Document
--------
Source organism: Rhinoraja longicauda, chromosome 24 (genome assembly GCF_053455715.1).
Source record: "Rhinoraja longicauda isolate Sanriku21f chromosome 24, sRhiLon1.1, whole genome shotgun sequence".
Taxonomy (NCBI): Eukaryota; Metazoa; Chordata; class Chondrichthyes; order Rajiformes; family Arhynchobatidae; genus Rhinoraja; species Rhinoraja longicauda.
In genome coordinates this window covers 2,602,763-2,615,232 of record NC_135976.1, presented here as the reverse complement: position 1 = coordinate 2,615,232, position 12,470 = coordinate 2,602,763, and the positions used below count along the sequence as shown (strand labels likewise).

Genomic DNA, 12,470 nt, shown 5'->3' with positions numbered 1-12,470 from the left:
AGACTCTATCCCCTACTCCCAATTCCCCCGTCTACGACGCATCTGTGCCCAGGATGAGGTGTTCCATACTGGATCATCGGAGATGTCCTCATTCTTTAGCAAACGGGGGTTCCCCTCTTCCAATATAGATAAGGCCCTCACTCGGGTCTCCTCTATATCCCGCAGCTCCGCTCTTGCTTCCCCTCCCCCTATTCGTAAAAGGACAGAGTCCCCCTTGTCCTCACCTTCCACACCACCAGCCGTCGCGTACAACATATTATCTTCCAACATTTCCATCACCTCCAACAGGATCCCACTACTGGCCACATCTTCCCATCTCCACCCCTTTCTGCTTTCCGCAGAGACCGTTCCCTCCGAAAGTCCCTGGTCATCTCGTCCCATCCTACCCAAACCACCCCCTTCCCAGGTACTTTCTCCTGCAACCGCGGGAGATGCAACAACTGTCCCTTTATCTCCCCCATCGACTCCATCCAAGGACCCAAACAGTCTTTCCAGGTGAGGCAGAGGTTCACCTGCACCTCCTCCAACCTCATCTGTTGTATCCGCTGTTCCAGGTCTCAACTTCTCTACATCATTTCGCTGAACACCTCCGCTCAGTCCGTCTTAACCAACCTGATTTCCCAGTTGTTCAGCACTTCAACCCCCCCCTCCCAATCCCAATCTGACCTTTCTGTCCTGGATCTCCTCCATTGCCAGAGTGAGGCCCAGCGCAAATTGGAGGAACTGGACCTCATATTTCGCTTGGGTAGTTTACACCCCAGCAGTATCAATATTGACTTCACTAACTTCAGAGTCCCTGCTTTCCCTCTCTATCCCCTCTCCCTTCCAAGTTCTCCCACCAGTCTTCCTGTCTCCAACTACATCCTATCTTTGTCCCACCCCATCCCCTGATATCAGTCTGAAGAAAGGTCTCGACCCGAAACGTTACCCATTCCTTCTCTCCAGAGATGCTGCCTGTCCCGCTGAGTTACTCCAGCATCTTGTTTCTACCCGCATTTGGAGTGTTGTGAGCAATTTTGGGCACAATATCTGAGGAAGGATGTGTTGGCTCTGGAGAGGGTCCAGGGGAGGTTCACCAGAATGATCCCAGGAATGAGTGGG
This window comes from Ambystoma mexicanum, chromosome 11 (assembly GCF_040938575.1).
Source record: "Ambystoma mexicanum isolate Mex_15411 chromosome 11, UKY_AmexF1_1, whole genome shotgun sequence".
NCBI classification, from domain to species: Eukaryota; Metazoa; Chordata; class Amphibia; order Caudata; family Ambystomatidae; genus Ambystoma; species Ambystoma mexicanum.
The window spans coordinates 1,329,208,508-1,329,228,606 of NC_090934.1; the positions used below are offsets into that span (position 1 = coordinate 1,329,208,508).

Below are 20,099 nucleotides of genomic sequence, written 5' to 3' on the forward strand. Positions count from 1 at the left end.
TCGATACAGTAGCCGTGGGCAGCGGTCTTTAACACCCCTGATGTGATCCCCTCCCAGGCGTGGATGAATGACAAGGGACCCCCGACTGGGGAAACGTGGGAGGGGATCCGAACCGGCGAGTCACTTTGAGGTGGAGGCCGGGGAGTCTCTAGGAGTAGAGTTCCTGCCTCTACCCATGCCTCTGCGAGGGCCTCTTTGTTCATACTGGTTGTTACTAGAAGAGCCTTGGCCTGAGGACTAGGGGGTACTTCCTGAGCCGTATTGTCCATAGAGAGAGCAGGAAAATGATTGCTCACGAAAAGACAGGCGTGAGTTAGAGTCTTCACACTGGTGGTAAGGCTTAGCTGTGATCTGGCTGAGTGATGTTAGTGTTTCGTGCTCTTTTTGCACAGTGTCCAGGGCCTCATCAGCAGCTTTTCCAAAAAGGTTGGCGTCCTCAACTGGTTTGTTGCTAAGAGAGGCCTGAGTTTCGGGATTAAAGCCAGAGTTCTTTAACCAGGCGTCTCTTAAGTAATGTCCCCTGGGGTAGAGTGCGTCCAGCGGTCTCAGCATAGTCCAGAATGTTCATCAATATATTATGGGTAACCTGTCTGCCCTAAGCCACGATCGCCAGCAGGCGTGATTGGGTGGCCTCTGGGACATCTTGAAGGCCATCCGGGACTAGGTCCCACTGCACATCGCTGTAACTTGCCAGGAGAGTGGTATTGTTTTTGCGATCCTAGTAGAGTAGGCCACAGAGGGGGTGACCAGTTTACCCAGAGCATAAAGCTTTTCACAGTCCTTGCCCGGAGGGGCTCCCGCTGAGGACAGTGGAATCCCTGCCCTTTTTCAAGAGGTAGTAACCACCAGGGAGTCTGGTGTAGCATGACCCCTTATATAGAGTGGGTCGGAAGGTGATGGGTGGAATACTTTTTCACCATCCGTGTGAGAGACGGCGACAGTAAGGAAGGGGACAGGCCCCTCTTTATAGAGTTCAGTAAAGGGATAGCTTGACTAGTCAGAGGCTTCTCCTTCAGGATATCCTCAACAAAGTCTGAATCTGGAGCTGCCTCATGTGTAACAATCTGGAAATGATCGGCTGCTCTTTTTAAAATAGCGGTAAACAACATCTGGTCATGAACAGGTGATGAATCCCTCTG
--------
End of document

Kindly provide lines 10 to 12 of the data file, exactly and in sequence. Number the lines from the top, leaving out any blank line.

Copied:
The window spans coordinates 1,329,208,508-1,329,228,606 of NC_090934.1; the positions used below are offsets into that span (position 1 = coordinate 1,329,208,508).

Below are 20,099 nucleotides of genomic sequence, written 5' to 3' on the forward strand. Positions count from 1 at the left end.
TCGATACAGTAGCCGTGGGCAGCGGTCTTTAACACCCCTGATGTGATCCCCTCCCAGGCGTGGATGAATGACAAGGGACCCCCGACTGGGGAAACGTGGGAGGGGATCCGAACCGGCGAGTCACTTTGAGGTGGAGGCCGGGGAGTCTCTAGGAGTAGAGTTCCTGCCTCTACCCATGCCTCTGCGAGGGCCTCTTTGTTCATACTGGTTGTTACTAGAAGAGCCTTGGCCTGAGGACTAGGGGGTACTTCCTGAGCCGTATTGTCCATAGAGAGAGCAGGAAAATGATTGCTCACGAAAAGACAGGCGTGAGTTAGAGTCTTCACACTGGTGGTAAGGCTTAGCTGTGATCTGGCTGAGTGATGTTAGTGTTTCGTGCTCTTTTTGCACAGTGTCCAGGGCCTCATCAGCAGCTTTTCCAAAAAGGTTGGCGTCCTCAACTGGTTTGTTGCTAAGAGAGGCCTGAGTTTCGGGATTAAAGCCAGAGTTCTTTAACCAGGCGTCTCTTAAGTAATGTCCCCTGGGGTAGAGTGCGTCCAGCGGTCTCAGCATAGTCCAGAATGTTCATCAATATATTATGGGTAACCTGTCTGCCCTAAGCCACGATCGCCAGCAGGCGTGATTGGGTGGCCTCTGGGACATCTTGAAGGCCATCCGGGACTAGGTCCCACTGCACATCGCTGTAACTTGCCAGGAGAGTGGTATTGTTTTTGCGATCCTAGTAGAGTAGGCCACAGAGGGGGTGACCAGTTTACCCAGAGCATAAAGCTTTTCACAGTCCTTGCCCGGAGGGGCTCCCGCTGAGGACAGTGGAATCCCTGCCCTTTTTCAAGAGGTAGTAACCACCAGGGAGTCTGGTGTAGCATGACCCCTTATATAGAGTGGGTCGGAAGGTGATGGGTGGAATACTTTTTCACCATCCGTGTGAGAGACGGCGACAGTAAGGAAGGGGACAGGCCCCTCTTTATAGAGTTCAGTAAAGGGATAGCTTGACTAGTCAGAGGCTTCTCCTTCAGGATATCCTCAACAAAGTCTGAATCTGGAGCTGCCTCATGTGTAACAATCTGGAAATGATCGGCTGCTCTTTTTAAAATAGCGGTAAACAACATCTGGTCATGAACAGGTGATGAATCCCTCTG